Like all of Annie Sprinkle and Beth Stephens' projects things at their White Wedding to the Snow were hot and steamy. Thing began with a phantasmagoric wedding procession that led us to the main stage. Next there were a series of live performances including the ecosexy wedding vows. During the vow ceremony, as described above, audience members were asked to love and protect the earth and its water. This ritual consisted of Stephens, Sprinkle and over three hundred guests vowing in unison to love and cherish the earth, snow and water forever. For those of you who are not from Ottawa, Canada, getting us to marry the snow is quiet the accomplishment after a long, cold and difficult winter. In fact, I never wanted to see snow again. Regardless almost everyone participated and the vow ceremony. This participation granted the audience members an opportunity to become performers themselves. 

The climax of the ceremony was an intimate personal exchange between Stephens and Sprinkle. Their performance turned things up full volume as Stephens and Sprinkle consummate their love with an ice dildo (brrr). During their lovemaking I heard a collective shutter from the audience as Elizabeth Stephens glided the frozen water into an ecstatic Annie Sprinkle. I think many women in the room vicariously shivered during this holy union. I know I did.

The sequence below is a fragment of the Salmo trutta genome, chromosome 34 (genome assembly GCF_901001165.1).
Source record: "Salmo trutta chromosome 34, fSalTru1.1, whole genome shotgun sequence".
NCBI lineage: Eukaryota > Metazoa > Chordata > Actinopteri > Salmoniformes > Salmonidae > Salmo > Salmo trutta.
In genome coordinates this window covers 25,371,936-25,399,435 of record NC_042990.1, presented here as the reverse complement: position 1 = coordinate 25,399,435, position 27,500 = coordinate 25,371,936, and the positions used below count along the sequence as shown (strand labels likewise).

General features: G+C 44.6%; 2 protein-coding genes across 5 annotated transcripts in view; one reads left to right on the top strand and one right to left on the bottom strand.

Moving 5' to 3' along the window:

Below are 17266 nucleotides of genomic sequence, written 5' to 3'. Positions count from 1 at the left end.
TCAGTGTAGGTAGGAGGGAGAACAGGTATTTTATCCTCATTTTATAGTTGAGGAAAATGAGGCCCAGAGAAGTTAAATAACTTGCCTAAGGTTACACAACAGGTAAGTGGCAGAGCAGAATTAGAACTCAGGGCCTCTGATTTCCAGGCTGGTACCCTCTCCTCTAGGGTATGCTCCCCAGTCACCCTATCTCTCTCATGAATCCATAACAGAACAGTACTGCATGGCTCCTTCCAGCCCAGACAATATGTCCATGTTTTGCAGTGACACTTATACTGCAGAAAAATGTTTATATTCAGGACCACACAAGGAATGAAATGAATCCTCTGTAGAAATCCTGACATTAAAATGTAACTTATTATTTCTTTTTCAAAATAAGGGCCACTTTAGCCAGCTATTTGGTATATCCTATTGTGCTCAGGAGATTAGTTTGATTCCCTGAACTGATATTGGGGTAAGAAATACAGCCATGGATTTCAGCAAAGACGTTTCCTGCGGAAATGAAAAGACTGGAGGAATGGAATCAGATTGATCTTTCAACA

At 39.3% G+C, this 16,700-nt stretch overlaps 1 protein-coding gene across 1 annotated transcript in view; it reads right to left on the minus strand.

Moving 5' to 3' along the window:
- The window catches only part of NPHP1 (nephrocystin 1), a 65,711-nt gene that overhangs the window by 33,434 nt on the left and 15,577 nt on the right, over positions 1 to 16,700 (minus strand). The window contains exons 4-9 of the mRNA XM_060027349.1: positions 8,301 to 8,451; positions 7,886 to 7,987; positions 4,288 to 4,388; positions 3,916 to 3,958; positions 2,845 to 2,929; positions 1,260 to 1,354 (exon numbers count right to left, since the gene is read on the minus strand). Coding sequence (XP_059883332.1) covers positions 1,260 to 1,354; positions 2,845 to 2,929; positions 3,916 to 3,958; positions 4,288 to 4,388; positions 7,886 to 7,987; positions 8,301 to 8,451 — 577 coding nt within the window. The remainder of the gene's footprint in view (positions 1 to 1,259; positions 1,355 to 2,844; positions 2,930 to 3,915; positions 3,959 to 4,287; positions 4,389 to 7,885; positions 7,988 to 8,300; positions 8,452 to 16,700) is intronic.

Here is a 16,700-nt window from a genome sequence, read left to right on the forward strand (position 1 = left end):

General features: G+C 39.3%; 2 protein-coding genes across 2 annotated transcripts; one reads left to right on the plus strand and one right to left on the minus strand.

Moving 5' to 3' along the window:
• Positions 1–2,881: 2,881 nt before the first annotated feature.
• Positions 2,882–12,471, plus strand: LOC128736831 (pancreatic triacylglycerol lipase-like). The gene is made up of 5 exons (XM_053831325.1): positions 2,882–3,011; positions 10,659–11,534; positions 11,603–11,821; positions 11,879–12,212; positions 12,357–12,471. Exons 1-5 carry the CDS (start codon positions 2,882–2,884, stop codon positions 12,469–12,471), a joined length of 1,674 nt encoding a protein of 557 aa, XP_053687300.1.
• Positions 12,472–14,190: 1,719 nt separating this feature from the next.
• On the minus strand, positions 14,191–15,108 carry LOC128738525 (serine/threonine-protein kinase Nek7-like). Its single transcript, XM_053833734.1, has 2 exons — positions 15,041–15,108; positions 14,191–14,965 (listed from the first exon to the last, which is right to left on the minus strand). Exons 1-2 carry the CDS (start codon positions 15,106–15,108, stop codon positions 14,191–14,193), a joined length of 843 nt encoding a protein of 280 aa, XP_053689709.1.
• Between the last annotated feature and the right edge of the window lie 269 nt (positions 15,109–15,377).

White Wedding to the Snow, 2011

Both their Ecosex Wedding Performances and their new documentary, Goodbye Gauley Mountain: An Ecosexual Love Story marry art and activism in a fun, sexy and diverse way. 

As their manifesto explains:  WE ARE THE ECOSEXUALS. The Earth is our lover. We are madly, passionately, and fiercely in love, and we are grateful for this relationship each and every day. In order to create a more mutual and sustainable relationship with the Earth, we collaborate with nature. We treat the Earth with kindness, respect and affection.

Goodbye Gauley Mountain: An Ecosexual Love Story, 2013

For more information on bookings for Goodbye Gauley Mountain: An Ecosexual Love Story, contact Elizabeth Stephens,


Goodbye Gauley Mountain: An Ecosexual Love Story: